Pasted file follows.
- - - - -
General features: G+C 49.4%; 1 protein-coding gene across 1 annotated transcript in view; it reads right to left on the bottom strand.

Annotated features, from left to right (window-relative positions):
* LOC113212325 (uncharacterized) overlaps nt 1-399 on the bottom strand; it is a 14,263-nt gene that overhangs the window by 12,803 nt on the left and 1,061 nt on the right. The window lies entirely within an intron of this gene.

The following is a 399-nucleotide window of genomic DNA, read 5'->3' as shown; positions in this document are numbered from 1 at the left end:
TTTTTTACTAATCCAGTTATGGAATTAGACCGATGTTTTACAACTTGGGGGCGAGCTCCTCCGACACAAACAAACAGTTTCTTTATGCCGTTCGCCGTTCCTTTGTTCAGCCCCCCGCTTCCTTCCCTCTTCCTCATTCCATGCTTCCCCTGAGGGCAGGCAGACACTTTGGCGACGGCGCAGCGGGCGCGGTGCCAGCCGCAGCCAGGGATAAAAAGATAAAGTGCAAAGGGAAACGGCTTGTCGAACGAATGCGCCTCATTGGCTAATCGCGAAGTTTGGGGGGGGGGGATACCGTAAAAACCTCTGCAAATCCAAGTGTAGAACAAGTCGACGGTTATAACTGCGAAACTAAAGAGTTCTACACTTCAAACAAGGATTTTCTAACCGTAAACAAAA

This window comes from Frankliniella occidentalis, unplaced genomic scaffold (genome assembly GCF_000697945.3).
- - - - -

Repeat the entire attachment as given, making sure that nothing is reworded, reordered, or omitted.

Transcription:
General features: G+C 49.4%; 1 protein-coding gene across 1 annotated transcript in view; it reads right to left on the bottom strand.

Annotated features, from left to right (window-relative positions):
* LOC113212325 (uncharacterized) overlaps nt 1-399 on the bottom strand; it is a 14,263-nt gene that overhangs the window by 12,803 nt on the left and 1,061 nt on the right. The window lies entirely within an intron of this gene.

The following is a 399-nucleotide window of genomic DNA, read 5'->3' as shown; positions in this document are numbered from 1 at the left end:
TTTTTTACTAATCCAGTTATGGAATTAGACCGATGTTTTACAACTTGGGGGCGAGCTCCTCCGACACAAACAAACAGTTTCTTTATGCCGTTCGCCGTTCCTTTGTTCAGCCCCCCGCTTCCTTCCCTCTTCCTCATTCCATGCTTCCCCTGAGGGCAGGCAGACACTTTGGCGACGGCGCAGCGGGCGCGGTGCCAGCCGCAGCCAGGGATAAAAAGATAAAGTGCAAAGGGAAACGGCTTGTCGAACGAATGCGCCTCATTGGCTAATCGCGAAGTTTGGGGGGGGGGGATACCGTAAAAACCTCTGCAAATCCAAGTGTAGAACAAGTCGACGGTTATAACTGCGAAACTAAAGAGTTCTACACTTCAAACAAGGATTTTCTAACCGTAAACAAAA

This window comes from Frankliniella occidentalis, unplaced genomic scaffold (genome assembly GCF_000697945.3).